Following issuance of that statement, the program could update a row in system-time-enabled base table T1, then commit, then update the same row, then commit again. What you'd see in T1 and T1_HIST in this case (sticking with the same base and history table names used above) would be what you'd see if the updates had been made in one physical transaction versus the actual pair of physical transactions: one "before" row image captured in T1_HIST, showing the target row as it appeared prior to the first update performed by the program, and the row in T1 as it appeared after the second update performed by the program. Why no second row in T1_HIST, reflecting the change made by the second UPDATE operation? Because you told Db2 (through specifying a value for the TEMPORAL_LOGICAL_TRANSACTION_TIME special register) that you wanted the two physical transactions treated as one from a system-time temporal perspective.

And there's your overview of temporal logical transaction functionality. Having that Db2 12 capability on-hand in your shop could well open up new use cases for system-time temporal data support. Give it some thought.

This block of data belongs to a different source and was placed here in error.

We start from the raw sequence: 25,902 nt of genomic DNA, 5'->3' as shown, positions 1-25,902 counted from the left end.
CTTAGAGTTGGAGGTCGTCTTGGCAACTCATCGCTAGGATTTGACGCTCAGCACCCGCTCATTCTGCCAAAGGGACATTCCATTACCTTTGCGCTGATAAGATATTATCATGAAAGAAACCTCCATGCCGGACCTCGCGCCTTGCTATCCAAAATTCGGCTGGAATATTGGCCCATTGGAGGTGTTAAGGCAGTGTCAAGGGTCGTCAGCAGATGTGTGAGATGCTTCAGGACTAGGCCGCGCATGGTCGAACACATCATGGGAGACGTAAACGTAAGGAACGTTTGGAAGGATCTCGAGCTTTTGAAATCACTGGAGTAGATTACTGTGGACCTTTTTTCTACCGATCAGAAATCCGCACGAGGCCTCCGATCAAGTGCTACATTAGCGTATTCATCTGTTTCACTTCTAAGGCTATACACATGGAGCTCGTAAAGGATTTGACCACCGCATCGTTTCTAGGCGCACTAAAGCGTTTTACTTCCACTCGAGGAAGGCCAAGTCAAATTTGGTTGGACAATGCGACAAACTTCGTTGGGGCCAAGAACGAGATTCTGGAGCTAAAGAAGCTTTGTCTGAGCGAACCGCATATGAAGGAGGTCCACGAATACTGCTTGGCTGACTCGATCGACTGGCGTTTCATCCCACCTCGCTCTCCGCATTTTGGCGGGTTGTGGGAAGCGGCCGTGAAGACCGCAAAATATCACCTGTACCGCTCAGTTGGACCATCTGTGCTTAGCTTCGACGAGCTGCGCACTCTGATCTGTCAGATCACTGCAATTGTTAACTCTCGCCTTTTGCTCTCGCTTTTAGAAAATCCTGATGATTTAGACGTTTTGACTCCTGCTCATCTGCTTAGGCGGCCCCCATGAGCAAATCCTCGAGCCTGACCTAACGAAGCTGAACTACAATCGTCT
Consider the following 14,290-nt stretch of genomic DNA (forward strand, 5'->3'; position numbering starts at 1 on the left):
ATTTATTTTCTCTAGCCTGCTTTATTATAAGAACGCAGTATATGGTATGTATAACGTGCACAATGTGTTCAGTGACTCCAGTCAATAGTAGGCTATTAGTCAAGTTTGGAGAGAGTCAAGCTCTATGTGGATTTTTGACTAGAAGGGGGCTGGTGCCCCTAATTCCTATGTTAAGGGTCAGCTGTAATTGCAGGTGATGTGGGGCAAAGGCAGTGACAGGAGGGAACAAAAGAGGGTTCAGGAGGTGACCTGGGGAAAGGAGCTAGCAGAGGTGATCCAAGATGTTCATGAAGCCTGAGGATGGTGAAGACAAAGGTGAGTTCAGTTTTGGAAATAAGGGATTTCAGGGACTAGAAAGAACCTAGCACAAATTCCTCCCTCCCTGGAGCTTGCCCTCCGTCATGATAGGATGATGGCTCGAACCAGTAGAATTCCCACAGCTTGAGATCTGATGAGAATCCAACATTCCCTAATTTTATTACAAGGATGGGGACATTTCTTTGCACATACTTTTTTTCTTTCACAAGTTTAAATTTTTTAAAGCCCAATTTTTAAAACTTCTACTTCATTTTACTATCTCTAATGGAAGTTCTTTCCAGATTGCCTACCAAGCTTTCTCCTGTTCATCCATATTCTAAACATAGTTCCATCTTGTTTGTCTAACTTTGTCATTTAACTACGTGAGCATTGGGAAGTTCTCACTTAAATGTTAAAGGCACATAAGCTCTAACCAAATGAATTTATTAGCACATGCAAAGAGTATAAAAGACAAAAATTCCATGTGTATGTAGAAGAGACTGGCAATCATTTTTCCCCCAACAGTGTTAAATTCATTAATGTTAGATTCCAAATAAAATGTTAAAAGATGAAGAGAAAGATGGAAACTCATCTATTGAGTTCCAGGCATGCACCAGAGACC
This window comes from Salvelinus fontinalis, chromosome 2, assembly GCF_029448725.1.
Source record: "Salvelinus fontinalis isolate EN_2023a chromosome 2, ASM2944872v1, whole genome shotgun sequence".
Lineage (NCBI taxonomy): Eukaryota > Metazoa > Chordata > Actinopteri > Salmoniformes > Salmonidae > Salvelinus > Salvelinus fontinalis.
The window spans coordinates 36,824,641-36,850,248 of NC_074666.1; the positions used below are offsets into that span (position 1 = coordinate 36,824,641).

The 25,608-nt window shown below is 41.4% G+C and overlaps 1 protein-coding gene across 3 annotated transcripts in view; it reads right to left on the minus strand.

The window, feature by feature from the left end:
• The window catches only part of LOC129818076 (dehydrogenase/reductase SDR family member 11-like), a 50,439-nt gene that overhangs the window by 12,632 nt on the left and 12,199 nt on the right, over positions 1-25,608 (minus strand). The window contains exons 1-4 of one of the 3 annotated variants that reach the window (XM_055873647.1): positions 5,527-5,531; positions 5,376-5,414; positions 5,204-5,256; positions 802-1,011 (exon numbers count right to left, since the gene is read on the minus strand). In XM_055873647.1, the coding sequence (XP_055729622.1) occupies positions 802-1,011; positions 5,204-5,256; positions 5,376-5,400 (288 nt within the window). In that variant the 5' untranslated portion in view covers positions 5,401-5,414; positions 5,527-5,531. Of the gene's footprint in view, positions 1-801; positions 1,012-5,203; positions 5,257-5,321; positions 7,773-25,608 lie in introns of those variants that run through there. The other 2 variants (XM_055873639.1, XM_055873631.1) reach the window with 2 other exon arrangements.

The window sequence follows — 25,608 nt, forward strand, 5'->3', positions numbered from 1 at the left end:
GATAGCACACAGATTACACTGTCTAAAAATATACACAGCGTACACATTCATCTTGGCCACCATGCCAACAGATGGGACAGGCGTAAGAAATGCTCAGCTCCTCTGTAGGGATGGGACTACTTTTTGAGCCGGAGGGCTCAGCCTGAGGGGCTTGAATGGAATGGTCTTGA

Friday, October 27, 2017

Db2 12 for z/OS: Enhanced Lock Avoidance in Data Sharing Environments

In the last entry posted to this blog, I described the mechanisms (including PUNC bits and commit log sequence numbers, aka CLSNs) used by Db2 for z/OS for lock avoidance purposes (lock avoidance here refers to a capability whereby Db2 can, in many cases, verify the committed state of a data value without having to get an S-lock - i.e., a read lock - on the page or row in which the value is located). As lock and unlock requests consume CPU cycles, lock avoidance is a CPU efficiency booster for Db2 application workloads.